Legal experts are warning businesses across a wide range of sectors that they could fall foul of the law unless they take steps to check out their suppliers’ working practices by this October.
The warning comes in the wake of The Modern Slavery Act 2015 receiving Royal Assent at the end of March. Jordans Corporate Law Limited’s Head of Commercial, Simon Bates, explained, “The new Act has very broad-ranging powers, making it something that everyone involved in a business supply chain needs to take seriously – not just the larger companies that are immediately affected by it.”
“Modern slavery might seem a remote problem for the UK, but these practices go on in many countries – including Britain, sadly. And if a manufacturer or even a retailer is found to source from companies involved in these practices, it becomes their problem too.”
The new obligations come in as a result of the new Act of Parliament that seeks to abolish modern slavery and human trafficking – which affects an estimated 27 – 30 million people worldwide. And while it is relatively straightforward for suppliers based here to be given a clean bill of health for their working practices, the challenge for those in the UK will be ensuring that there is no slavery in their supply chain of products or components sourced abroad.
Many sectors – including clothing, food, electronics, and even the automotive sector – can find their supply chains affected.
So what does modern slavery look like?
Examples could be employing migrants who may not have permission to work in the country in question (often for a very low wage) or forcing someone to work in order to pay off debts that they, in reality, are unlikely to ever be able to repay.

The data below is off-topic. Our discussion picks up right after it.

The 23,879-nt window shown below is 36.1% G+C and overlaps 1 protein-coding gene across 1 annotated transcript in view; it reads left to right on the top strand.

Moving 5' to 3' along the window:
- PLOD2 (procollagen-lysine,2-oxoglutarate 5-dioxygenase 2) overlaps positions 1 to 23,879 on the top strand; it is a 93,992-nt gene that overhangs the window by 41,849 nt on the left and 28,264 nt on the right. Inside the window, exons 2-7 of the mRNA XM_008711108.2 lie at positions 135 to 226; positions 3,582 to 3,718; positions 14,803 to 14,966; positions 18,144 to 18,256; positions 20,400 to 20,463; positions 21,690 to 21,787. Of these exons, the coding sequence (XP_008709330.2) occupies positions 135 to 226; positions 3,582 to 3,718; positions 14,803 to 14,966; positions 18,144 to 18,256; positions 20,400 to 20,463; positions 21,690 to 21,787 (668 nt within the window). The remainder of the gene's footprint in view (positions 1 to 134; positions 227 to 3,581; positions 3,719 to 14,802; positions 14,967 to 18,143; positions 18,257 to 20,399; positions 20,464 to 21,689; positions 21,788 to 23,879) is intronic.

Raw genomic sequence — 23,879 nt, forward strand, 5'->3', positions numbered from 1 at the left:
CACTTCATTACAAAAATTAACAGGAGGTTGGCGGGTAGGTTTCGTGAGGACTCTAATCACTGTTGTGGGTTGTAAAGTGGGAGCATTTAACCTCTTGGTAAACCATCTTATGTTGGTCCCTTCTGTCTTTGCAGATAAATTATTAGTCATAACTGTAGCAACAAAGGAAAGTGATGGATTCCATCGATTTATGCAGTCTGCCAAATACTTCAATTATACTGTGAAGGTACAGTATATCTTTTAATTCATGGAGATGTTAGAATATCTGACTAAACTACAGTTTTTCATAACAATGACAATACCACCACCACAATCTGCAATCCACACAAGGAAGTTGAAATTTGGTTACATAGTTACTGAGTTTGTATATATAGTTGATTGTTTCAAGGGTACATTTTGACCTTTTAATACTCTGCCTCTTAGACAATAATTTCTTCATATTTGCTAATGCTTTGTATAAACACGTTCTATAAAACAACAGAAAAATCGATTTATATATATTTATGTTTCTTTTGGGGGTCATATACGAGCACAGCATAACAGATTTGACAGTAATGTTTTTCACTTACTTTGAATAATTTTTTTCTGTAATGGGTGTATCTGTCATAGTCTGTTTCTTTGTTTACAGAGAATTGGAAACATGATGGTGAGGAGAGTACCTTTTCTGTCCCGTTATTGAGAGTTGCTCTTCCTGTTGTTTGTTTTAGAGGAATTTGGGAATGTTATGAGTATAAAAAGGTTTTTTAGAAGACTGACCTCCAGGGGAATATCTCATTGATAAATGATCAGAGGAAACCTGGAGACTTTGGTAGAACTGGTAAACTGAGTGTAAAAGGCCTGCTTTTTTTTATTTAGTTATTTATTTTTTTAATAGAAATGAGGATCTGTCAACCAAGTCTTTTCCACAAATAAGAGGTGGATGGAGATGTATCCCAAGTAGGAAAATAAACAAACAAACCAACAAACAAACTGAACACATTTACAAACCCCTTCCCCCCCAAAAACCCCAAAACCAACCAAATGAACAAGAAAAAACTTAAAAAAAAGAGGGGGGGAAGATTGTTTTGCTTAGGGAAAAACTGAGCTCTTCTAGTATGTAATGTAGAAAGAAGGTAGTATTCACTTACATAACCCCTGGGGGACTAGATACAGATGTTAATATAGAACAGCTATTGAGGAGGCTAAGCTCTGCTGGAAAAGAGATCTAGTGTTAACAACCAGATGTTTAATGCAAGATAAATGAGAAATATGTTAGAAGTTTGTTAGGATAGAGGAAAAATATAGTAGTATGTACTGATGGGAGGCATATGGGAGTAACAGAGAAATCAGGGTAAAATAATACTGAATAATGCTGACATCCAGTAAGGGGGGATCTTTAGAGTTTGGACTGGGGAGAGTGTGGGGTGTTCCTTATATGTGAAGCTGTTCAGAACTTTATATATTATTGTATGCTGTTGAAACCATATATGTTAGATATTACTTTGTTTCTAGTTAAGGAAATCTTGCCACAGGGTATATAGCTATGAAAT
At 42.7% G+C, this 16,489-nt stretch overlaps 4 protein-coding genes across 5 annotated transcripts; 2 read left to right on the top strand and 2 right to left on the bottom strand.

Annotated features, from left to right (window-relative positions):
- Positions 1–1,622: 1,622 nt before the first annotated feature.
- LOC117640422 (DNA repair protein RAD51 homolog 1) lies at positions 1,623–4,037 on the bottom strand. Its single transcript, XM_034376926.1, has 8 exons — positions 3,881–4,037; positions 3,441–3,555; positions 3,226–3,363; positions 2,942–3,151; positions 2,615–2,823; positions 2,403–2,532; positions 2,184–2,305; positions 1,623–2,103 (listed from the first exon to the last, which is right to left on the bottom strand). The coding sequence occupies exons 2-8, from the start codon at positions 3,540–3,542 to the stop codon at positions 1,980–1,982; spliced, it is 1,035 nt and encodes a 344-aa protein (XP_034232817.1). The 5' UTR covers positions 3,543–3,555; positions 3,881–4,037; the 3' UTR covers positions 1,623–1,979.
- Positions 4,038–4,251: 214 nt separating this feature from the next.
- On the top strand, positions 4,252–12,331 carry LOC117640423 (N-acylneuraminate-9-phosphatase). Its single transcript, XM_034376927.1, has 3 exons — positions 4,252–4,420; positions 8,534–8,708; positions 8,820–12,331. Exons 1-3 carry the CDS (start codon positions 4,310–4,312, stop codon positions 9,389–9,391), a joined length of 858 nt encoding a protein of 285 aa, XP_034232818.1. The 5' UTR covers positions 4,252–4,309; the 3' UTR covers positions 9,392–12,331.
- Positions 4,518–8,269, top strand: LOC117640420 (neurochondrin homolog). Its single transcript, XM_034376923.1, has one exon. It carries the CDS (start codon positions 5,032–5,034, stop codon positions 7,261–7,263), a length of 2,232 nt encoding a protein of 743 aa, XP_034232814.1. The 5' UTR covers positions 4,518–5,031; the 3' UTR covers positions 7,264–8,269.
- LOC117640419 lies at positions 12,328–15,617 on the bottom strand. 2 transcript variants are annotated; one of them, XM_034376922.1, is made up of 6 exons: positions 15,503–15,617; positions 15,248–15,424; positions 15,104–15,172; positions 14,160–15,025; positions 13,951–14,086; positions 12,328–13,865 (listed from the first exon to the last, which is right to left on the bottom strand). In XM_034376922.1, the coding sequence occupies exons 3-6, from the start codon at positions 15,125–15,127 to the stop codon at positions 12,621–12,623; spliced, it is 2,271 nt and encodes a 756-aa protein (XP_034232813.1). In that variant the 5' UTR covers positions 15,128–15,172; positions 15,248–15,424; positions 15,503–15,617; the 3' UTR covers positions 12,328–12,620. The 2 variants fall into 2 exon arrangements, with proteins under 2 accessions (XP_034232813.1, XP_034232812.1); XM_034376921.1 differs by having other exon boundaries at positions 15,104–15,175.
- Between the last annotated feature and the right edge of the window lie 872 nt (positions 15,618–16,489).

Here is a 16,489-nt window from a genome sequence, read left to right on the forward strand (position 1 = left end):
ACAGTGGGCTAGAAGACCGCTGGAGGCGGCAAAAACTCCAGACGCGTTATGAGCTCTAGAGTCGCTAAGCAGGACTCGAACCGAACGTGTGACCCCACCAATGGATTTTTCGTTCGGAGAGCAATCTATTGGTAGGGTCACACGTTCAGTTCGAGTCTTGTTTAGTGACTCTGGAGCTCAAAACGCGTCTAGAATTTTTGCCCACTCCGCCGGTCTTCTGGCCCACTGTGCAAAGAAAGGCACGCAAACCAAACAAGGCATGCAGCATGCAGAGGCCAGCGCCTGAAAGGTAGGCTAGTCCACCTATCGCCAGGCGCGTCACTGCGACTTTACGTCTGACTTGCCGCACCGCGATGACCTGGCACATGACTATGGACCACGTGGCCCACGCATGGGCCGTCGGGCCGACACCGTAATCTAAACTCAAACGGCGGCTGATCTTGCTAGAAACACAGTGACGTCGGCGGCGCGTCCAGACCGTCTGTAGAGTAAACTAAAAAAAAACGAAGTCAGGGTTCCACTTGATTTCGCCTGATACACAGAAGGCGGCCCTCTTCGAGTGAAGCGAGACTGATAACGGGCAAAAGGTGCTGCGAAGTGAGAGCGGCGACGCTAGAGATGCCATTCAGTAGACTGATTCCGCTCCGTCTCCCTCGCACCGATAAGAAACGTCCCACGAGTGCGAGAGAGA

“It’s not just a developing world problem. Indeed, we know this happens in the UK, with illegal gangmasters ruthlessly trafficking and exploiting people from Southern Asia or Eastern Europe,” says Simon,
And what are the new obligations?
One of the most important changes that the Act has introduced is a new obligation on large businesses to disclose, each year, the steps that they have taken to ensure that there is no slavery in their business or, importantly, their supply chain.
“You must produce a ‘slavery and human tracking statement’ for each financial year setting out the steps you have taken to ensure your business and your supply chain are free from slavery (or a statement that no such steps have been taken). If you have a website you must publish the statement on it and include a link to the statement on your homepage.”
The current date by which business must comply with the above is October 2015, and examples of steps that may be taken to prevent slavery within your supply chain may include:
- Showing that you have incorporated modern slavery due diligence as part of your procurement process; and
- Implementing an ‘ethical working practices’ policy which you require suppliers to comply with as part of your contract with that supplier.
“While the main thrust of the Act is aimed at ‘larger’ companies,” adds Simon, the definition of ‘larger’ has not yet been spelled out – that is expected in the next few months. But as those larger companies will be looking hard at their supply chain, even smaller suppliers could be under scrutiny very shortly.”